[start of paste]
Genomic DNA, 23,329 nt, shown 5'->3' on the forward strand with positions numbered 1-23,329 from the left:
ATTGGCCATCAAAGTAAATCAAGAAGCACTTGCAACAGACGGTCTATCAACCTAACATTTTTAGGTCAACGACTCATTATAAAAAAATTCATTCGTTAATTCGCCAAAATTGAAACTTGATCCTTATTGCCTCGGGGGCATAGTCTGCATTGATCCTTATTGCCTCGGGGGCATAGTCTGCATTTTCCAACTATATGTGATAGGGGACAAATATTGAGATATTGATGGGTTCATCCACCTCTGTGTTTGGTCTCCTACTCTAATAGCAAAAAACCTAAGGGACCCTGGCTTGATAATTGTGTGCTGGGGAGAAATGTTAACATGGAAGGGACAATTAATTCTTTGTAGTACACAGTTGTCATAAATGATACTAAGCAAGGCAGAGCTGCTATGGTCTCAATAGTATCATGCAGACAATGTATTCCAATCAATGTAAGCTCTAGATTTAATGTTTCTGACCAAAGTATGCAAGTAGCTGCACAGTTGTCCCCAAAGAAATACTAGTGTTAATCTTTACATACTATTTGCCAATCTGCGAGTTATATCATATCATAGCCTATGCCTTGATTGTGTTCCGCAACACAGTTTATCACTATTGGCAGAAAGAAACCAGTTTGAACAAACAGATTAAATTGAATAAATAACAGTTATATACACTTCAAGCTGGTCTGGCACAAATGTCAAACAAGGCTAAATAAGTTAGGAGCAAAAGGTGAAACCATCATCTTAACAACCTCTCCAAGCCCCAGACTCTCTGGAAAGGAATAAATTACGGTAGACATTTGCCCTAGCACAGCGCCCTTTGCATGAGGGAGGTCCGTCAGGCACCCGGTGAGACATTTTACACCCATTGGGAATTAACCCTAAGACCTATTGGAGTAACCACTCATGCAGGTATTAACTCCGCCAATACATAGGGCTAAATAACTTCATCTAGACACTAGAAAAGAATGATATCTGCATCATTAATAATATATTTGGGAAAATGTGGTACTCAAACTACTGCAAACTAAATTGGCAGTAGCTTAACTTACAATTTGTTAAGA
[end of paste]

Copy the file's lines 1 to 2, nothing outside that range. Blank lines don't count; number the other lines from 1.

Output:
Genomic DNA, 23,329 nt, shown 5'->3' on the forward strand with positions numbered 1-23,329 from the left:
ATTGGCCATCAAAGTAAATCAAGAAGCACTTGCAACAGACGGTCTATCAACCTAACATTTTTAGGTCAACGACTCATTATAAAAAAATTCATTCGTTAATTCGCCAAAATTGAAACTTGATCCTTATTGCCTCGGGGGCATAGTCTGCATTGATCCTTATTGCCTCGGGGGCATAGTCTGCATTTTCCAACTATATGTGATAGGGGACAAATATTGAGATATTGATGGGTTCATCCACCTCTGTGTTTGGTCTCCTACTCTAATAGCAAAAAACCTAAGGGACCCTGGCTTGATAATTGTGTGCTGGGGAGAAATGTTAACATGGAAGGGACAATTAATTCTTTGTAGTACACAGTTGTCATAAATGATACTAAGCAAGGCAGAGCTGCTATGGTCTCAATAGTATCATGCAGACAATGTATTCCAATCAATGTAAGCTCTAGATTTAATGTTTCTGACCAAAGTATGCAAGTAGCTGCACAGTTGTCCCCAAAGAAATACTAGTGTTAATCTTTACATACTATTTGCCAATCTGCGAGTTATATCATATCATAGCCTATGCCTTGATTGTGTTCCGCAACACAGTTTATCACTATTGGCAGAAAGAAACCAGTTTGAACAAACAGATTAAATTGAATAAATAACAGTTATATACACTTCAAGCTGGTCTGGCACAAATGTCAAACAAGGCTAAATAAGTTAGGAGCAAAAGGTGAAACCATCATCTTAACAACCTCTCCAAGCCCCAGACTCTCTGGAAAGGAATAAATTACGGTAGACATTTGCCCTAGCACAGCGCCCTTTGCATGAGGGAGGTCCGTCAGGCACCCGGTGAGACATTTTACACCCATTGGGAATTAACCCTAAGACCTATTGGAGTAACCACTCATGCAGGTATTAACTCCGCCAATACATAGGGCTAAATAACTTCATCTAGACACTAGAAAAGAATGATATCTGCATCATTAATAATATATTTGGGAAAATGTGGTACTCAAACTACTGCAAACTAAATTGGCAGTAGCTTAACTTACAATTTGTTAAGA